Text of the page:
Jeanne is the head of digital analytics at a large e-commerce company. Her daily routine is set to the rhythm of tagging plans, optimisation tests, reports, segmentation and other investigations, always with the same idea in mind: extract the ultimate meaning and learnings from the mass of data being handled. OK, but what comes after that? … If the end goal is to provide insights, Jeanne must do so in the most clear and comprehensive way possible. But there’s a problem: all the people with whom Jeanne deals are not analytics specialists. She’s facing a diverse array of people whose professions, work cultures, subject maturity levels and objectives are all different. The solution? Build a narrative centred on data… Data Storytelling.
Tuesday morning, 11am – time for the big monthly reporting meeting with marketing management. This month was a busy one with numerous projects. On the agenda: check on traffic evolution, SEO and SEA activities, pre-redesign website recommendations, results of A/B tests on new CTAs, and presentation of a new project to optimise checkout forms.
Jeanne is confident. She is well-prepared for this meeting and masters Data Storytelling techniques. Let’s see them in action…
She contextualises the data
In her presentation, Jeanne takes great care to never present a number by itself. She provides the scope and period of measurement, and all the contextual information needed to explain and understand trends and numbers. Jeanne reminds her audience, for example, that the 10% dip in traffic last month can be directly linked to a 3-hour-long site crash due to a server problem with the web host.
One of the first rules of Data Storytelling is to always put the numbers in perspective with the particular context (whether it’s a site redesign, a marketing campaign, technical issues or other…).
She adapts to her audience
With management present, Jeanne makes it a point to avoid using any overly technical terms or complex web analyst jargon. She hinges her speech on the information that will be most critical for the marketing director. For example, when looking at SEA, Jeanne presents overall ROI figures rather than detailing which keywords converted (or not) on various search engines.
Knowing your audience helps you adapt your story to their technical level and evaluate the complexity of information you’ll present. This way, you can avoid misunderstandings and deliver the data that is truly relevant to your audience.
She communicates no more than 1 or 2 key figures…
To capture her listeners’ attention, Jeanne goes straight to the point. She knows it’s useless to pore over entire tables of data, and she avoids “data puking”. When communicating the A/B test results, she also prefers to give a rough summary (e.g. “this version generates 2 times more traffic”) instead of delivering exact numbers, which would be more difficult to retain.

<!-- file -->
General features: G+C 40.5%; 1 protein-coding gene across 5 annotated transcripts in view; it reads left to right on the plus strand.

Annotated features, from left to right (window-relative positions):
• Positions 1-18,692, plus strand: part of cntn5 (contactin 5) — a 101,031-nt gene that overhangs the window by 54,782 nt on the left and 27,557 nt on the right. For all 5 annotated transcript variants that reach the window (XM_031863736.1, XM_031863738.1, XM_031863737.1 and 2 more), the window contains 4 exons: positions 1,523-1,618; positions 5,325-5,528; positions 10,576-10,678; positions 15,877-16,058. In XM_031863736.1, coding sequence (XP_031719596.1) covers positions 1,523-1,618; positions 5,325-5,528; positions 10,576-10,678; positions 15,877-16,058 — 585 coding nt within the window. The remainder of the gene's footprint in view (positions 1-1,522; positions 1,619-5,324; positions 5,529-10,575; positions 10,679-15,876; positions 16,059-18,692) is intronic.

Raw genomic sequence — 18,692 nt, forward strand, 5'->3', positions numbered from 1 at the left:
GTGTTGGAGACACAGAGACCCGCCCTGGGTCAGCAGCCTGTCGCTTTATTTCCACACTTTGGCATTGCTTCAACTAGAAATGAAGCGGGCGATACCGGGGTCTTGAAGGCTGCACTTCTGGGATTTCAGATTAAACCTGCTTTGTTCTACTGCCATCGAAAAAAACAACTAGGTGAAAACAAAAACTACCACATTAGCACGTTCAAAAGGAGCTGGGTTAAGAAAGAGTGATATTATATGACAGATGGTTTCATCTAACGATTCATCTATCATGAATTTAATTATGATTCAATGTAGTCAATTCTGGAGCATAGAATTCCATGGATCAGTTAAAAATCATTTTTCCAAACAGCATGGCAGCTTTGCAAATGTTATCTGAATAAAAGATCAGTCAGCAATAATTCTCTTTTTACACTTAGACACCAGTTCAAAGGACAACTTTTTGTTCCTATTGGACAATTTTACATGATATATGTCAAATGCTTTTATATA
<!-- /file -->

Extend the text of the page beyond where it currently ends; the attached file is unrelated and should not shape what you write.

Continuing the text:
To effectively share a message, it’s important to keep things simple and rely on just a few key indicators.
She elaborates scenarios
Jeanne builds hypotheses around the 10% dip in traffic. She imagines what might happen if this downward trend continued, or went away. She pictures the future and wonders about the repercussions of a website redesign: Is it the right moment to do it? How can we overcome the loss of traffic during the re-indexing of new content on search engines? Will CTA optimisations have an immediate impact on conversions? In this way, Jeanne thinks through all possible instances, proposing concrete actions at each key step: investments, mobilisation of additional resources, tests, specific actions, etc.
By proposing several scenarios, you give your audience all the elements needed to make important decisions.
She creates emotional impact
While painting these scenarios, Jeanne doesn’t hesitate to evoke the potential consequences. As it happens, if the checkout form optimisation project is further pushed back, the basket abandon rate will continue to rise, and objectives will not be met this year.
Introduce an emotional dimension to better capture attention and inspire a reaction from your audience.
She considers the repercussions
Jeanne knows that the numbers she’s sharing can represent a threat or an opportunity for her audience. Nonetheless, she needs quick answers from the marketing director in order to advance on her projects. When prepping her meeting, she asks herself the following questions: What is he going to hear? What will he do with these results? Will this data be useful for making decisions? Or will it serve to justify a result?
Put yourself in your audience’s shoes to understand in advance if these results might create stress or tension.
She reinforces her presentation with strong visuals
Finally, in terms of form, Jeanne has taken great care with her PowerPoint presentation. In addition to telling a story that carries weight, Jeanne successfully convinces her audience with strong and relevant visuals. Her dashboard tool plays a big part. For example, to describe the online sales results during the sales period, she uses a visually striking heatmap that is much more meaningful and impactful than a bland table of numbers.
The moral of the story
Data Storytelling persuades Jeanne to think about the future, to push her analyses further and be even more proactive. It has helped her graduate from “Reporting Squirrel” mode to “Ninja” mode.
If you decide to have a go at Data Storytelling, be mindful about how you construct your narrative. The point is not to invent unfounded stories, but to connect your data with real life in order to anticipate and plan adequate actions.
In cinematic terms, stick with more of a “futuristic documentary” mindset than a “blockbuster fantasy” approach!